Monday, November 28, 2011

Military Monday - San Antonio Aviation Cadet Center (SAACC)

As I mentioned in this post, my dad, Warren Westcott Grant, was in the Army Air Force during World War II and was honorably discharged as an Aviation Cadet just before he finished his flight training. At the time of his discharge, he was stationed at AAAF Amarillo, TX. Before that, he was an Aviation Student at San Antonio Aviation Cadet Center (SAACC) in Texas.  My father spent 11 months (according to his Separation Qualification Record) at San Antonio before moving on to Amarillo.

According to Wikipedia:
"On 8 January 1943, the War Department constituted and activated the 78th Flying Training Wing (Preflight) at San Antonio and assigned it to the AAF Central Flying Training Command. The 78th provided aviation cadets the mechanics and physics of flight and required the cadets to pass courses in mathematics and the hard sciences. Then the cadets were taught to apply their knowledge practically by teaching them aeronautics, deflection shooting, and thinking in three dimensions. Once completed, the graduates were designated as aviation cadets and were sent to one of the primary flight schools for pilot training."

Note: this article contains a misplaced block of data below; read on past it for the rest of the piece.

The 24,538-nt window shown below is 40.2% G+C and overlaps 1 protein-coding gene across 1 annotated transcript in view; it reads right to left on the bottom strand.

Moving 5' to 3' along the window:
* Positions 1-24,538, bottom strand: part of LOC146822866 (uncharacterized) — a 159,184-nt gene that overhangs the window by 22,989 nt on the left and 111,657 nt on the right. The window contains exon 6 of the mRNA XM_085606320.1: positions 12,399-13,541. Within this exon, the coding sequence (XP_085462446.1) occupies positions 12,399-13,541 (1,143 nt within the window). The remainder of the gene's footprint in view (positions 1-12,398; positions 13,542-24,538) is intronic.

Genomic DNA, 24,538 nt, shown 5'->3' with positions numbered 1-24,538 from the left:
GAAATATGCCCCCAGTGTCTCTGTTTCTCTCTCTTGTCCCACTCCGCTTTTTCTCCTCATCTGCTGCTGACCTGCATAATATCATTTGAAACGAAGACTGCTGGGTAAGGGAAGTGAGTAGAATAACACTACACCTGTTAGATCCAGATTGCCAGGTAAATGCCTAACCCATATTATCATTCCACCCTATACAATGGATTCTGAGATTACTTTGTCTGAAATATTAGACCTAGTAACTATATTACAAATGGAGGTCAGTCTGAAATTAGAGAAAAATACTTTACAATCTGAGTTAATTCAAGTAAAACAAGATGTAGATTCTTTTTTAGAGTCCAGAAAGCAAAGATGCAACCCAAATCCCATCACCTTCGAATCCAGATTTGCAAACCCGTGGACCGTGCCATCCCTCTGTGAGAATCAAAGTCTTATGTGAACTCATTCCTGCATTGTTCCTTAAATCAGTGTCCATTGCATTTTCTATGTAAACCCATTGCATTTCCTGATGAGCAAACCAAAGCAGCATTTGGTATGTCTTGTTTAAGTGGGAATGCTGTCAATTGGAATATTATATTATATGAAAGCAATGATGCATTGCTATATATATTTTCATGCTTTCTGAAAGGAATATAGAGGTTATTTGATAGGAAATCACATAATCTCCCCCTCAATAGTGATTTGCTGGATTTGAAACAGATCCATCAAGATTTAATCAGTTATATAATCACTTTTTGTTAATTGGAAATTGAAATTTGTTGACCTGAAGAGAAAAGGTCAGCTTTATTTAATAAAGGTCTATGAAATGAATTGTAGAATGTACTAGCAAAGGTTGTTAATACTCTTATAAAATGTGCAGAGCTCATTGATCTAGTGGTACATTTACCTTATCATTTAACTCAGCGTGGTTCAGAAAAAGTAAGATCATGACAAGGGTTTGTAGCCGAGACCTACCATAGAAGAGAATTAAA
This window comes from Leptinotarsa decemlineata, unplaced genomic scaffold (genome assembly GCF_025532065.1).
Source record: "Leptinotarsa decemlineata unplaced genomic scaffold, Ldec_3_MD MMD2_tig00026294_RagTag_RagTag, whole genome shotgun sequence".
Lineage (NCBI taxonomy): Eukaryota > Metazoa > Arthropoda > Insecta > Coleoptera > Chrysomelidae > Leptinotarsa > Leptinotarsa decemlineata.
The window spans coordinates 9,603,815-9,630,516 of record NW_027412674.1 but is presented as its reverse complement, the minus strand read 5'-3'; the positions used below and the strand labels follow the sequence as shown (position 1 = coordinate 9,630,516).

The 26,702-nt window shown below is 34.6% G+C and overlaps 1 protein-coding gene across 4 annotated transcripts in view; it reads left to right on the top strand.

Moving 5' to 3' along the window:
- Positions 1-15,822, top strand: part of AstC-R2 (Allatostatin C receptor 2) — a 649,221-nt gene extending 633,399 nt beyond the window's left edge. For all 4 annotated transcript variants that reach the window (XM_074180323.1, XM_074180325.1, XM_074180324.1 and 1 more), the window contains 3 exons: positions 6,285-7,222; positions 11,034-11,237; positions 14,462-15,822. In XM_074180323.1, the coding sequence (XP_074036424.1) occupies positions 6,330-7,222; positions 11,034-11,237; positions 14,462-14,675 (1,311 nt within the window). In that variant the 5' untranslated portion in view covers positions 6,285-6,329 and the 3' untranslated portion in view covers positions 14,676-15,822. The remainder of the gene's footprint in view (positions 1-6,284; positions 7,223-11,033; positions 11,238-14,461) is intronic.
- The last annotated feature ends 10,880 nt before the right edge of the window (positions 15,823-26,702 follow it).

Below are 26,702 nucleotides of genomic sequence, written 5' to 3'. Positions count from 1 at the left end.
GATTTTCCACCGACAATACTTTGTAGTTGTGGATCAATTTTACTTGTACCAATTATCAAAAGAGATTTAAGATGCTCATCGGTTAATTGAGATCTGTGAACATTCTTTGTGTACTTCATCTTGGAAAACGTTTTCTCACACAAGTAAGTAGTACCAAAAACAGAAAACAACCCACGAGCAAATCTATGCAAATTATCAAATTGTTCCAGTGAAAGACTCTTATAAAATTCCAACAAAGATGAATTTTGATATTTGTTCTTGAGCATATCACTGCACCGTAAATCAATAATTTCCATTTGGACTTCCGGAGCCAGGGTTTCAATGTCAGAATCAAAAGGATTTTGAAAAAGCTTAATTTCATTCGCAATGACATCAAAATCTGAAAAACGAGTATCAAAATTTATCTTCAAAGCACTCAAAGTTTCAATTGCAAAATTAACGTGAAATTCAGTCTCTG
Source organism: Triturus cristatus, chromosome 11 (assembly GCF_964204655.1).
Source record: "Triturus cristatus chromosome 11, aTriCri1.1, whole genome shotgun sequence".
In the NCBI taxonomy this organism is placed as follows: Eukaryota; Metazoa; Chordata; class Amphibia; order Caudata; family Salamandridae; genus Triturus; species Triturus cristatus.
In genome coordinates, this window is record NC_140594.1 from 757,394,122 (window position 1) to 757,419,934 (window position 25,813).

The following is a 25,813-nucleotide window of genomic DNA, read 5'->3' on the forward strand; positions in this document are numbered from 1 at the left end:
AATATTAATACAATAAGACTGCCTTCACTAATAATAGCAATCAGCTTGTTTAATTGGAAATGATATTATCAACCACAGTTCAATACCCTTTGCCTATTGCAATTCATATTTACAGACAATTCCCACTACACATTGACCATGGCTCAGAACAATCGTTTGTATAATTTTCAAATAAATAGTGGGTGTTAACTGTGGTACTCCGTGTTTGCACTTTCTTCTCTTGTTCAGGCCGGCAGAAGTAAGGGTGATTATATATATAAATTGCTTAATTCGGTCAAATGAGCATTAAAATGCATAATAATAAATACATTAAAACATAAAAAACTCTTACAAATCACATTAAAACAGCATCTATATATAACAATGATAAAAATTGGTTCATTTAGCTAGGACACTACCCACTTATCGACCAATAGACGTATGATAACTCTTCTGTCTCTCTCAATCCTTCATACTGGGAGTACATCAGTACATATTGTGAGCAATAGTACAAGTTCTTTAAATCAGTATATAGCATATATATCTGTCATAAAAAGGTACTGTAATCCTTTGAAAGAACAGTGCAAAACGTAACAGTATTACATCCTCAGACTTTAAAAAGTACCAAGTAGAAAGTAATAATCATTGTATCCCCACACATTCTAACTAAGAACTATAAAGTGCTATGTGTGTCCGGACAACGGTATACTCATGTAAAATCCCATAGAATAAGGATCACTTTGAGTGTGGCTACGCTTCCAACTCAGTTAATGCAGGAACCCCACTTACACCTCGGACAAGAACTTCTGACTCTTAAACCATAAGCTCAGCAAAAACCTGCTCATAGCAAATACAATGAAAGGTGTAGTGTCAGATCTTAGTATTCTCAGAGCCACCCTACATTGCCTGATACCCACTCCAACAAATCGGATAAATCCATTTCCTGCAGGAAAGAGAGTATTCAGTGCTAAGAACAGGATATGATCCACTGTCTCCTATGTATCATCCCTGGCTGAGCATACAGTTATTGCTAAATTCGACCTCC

The San Antonio Aviation Cadet Center is now part of Lackland Air Force Base.

My father successfully completed the course at San Antonio before he moved onto Flight School in Amarillo. Here are the cards that indicate the completion of his Flight Checks at SAACC.


Flight Check Cards - SAACC, San Antonio, Texas
The second flight check took place on his 23rd birthday. It was just one day later his mother died in New Jersey and his flight training was interrupted for a month-long leave to settle his mother's estate. His father had died 5 years earlier.

3 comments:

  1. These are all authentic documents. Why would they let someone post this confidential kind of document?
    inconel 601

    ReplyDelete
    Replies
    1. These are now historic records, of no value in terms of military security or personal information. They are a matter of public record.

      Delete
    2. Yes, I agree. I posted them so others can see what kind of documents were produced during this period, and so that interested relatives can see them.

      Delete

Spam comments have increased tremendously as of late and I've turn the word verification back on. Sorry about that to those who would like to leave a real comment!